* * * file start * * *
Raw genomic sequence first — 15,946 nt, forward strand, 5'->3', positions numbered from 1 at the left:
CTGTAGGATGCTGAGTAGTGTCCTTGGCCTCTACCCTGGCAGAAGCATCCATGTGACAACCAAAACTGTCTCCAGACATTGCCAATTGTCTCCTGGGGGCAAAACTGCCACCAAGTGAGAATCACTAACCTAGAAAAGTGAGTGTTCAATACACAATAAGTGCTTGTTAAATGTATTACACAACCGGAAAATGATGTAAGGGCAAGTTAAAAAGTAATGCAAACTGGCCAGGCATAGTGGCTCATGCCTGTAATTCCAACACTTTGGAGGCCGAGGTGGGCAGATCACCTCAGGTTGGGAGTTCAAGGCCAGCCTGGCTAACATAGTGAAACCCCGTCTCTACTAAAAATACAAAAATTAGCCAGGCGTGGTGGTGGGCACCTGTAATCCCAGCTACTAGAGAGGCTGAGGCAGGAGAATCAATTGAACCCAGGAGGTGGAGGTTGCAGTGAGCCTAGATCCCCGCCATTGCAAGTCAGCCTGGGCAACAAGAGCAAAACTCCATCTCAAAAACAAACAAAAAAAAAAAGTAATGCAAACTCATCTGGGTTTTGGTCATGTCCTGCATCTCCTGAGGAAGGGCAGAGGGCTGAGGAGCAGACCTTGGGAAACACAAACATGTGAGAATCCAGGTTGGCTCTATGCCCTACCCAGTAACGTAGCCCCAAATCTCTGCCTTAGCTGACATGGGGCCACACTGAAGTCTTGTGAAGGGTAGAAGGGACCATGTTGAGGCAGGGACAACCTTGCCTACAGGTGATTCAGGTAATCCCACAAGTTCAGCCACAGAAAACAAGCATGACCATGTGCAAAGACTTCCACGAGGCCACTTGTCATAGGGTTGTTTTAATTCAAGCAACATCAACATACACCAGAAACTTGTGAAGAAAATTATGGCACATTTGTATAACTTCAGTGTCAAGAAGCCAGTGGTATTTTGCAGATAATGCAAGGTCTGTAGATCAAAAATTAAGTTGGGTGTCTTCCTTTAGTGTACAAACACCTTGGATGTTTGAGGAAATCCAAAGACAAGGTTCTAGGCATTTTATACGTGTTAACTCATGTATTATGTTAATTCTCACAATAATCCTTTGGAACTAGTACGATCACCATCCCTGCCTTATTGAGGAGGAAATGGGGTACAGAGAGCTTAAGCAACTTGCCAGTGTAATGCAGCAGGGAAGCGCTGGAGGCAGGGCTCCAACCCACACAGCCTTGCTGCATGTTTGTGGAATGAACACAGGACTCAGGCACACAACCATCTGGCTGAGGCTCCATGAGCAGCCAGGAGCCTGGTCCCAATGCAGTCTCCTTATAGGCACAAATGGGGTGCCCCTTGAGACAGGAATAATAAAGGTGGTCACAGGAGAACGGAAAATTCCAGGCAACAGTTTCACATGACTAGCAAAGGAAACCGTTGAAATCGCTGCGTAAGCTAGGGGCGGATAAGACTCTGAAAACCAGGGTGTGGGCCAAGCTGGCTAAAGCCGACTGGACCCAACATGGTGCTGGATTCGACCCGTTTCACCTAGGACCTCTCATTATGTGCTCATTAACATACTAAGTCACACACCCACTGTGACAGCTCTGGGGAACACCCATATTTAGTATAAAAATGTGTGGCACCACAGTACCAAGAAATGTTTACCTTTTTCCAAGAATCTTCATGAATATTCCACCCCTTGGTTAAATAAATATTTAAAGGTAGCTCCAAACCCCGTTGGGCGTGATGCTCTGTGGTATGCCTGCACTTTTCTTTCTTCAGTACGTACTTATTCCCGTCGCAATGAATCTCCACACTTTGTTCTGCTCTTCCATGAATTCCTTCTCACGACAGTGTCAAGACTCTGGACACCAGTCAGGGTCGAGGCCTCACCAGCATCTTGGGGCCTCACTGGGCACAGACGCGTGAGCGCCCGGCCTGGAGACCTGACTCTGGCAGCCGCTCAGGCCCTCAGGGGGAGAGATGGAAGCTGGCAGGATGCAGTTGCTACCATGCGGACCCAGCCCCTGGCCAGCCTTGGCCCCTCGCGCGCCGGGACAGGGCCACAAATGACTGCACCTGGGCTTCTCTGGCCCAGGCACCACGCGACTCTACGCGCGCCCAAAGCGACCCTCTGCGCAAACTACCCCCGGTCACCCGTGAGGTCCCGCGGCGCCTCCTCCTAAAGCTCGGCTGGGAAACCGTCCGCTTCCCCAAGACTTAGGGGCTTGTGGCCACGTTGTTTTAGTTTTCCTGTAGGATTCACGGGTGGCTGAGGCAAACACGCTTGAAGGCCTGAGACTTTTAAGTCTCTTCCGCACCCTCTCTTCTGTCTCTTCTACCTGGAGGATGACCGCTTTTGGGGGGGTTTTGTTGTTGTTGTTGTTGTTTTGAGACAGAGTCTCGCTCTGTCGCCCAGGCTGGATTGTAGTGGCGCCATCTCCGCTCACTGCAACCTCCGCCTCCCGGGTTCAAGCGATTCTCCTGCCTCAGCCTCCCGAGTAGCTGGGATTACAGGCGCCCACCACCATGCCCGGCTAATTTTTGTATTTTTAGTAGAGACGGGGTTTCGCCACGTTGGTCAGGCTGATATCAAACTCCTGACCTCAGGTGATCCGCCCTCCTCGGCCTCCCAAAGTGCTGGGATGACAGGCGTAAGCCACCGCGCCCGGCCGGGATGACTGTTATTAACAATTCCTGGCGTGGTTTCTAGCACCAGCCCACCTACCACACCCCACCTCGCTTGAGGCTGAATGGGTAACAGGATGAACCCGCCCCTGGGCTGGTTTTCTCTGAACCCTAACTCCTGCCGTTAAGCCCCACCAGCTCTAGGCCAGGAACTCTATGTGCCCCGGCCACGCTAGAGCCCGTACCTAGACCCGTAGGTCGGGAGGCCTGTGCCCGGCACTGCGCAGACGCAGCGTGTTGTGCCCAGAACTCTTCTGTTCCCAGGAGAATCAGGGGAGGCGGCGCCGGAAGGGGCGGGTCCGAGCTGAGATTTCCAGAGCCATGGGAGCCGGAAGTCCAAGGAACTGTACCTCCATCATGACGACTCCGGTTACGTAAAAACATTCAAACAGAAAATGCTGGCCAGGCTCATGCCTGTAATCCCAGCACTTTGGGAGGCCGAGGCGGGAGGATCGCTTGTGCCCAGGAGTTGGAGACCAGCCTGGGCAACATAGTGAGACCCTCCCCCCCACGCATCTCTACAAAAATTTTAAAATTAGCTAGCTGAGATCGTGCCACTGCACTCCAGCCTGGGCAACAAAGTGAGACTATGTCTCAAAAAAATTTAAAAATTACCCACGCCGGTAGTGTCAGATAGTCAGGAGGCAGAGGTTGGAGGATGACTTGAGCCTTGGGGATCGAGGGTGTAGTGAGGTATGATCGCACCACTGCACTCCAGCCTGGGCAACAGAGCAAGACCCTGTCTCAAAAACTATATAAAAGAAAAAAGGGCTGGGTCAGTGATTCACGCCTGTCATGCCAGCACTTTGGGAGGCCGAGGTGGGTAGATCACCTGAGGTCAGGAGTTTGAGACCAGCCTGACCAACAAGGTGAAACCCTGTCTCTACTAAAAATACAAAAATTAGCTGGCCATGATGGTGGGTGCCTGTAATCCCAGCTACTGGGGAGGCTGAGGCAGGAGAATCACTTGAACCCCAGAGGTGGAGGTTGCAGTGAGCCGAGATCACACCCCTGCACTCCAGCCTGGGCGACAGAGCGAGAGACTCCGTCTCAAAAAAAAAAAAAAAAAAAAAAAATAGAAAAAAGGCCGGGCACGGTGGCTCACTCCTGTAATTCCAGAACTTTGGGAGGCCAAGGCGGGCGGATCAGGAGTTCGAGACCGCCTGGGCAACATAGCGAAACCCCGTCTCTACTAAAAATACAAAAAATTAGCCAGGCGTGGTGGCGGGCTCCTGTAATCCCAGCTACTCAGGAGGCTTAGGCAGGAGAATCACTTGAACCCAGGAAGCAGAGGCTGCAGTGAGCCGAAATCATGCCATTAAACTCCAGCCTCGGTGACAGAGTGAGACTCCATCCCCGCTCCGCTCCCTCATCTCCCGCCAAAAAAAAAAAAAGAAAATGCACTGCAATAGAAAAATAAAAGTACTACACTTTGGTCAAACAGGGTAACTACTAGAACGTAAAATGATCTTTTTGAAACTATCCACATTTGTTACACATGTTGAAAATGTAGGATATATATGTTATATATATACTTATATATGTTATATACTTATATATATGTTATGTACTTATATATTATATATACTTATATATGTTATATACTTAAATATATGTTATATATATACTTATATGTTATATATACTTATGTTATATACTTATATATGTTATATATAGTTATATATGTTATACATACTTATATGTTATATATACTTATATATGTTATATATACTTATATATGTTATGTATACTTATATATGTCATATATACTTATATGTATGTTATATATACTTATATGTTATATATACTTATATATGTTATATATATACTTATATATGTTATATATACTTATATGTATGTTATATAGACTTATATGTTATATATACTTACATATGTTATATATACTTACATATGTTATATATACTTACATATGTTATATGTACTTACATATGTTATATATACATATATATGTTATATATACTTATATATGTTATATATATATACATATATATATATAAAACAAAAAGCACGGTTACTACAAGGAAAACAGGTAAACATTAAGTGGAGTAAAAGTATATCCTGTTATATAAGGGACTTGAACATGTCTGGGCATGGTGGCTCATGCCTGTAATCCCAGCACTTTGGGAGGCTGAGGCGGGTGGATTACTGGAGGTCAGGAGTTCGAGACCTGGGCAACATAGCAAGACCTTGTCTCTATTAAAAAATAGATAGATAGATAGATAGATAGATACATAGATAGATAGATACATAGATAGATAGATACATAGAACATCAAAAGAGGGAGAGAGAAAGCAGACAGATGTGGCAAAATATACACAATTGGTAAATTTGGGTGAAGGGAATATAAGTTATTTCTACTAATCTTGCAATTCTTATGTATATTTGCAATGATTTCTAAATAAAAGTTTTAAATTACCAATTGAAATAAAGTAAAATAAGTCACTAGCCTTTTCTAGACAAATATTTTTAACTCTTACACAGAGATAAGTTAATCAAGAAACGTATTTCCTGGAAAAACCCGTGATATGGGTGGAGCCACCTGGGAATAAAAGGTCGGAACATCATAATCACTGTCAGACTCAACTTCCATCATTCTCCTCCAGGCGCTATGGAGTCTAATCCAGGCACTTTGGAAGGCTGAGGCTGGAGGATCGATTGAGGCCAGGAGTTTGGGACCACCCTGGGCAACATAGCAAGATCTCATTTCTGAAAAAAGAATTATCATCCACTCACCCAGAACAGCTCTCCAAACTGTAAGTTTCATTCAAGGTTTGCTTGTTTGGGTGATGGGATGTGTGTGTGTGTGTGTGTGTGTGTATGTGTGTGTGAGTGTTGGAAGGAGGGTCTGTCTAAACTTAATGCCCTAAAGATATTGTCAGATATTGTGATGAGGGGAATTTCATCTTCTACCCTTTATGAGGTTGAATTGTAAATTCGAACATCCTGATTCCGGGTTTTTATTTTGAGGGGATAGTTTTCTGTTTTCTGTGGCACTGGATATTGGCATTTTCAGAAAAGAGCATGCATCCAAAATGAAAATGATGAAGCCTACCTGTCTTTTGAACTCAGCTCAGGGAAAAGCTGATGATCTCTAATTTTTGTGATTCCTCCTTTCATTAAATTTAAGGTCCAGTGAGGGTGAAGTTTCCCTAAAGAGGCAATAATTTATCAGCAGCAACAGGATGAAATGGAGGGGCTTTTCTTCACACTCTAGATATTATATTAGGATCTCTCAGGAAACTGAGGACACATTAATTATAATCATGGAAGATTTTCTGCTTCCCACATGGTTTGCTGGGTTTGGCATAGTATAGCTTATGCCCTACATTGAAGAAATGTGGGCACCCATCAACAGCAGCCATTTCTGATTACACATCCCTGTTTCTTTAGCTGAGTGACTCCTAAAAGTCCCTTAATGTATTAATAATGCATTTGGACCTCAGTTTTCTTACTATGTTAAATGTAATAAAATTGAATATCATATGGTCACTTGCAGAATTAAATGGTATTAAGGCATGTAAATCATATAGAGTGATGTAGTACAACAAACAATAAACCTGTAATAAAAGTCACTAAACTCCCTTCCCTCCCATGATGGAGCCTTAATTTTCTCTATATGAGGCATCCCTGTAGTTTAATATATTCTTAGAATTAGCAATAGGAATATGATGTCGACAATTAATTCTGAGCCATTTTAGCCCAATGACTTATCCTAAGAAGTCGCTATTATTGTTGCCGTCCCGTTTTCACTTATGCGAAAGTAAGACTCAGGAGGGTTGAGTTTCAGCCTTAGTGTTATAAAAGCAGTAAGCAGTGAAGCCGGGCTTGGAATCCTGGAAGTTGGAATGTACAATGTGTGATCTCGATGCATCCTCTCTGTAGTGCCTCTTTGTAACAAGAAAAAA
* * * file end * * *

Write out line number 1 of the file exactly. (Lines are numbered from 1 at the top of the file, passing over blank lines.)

Raw genomic sequence first — 15,946 nt, forward strand, 5'->3', positions numbered from 1 at the left: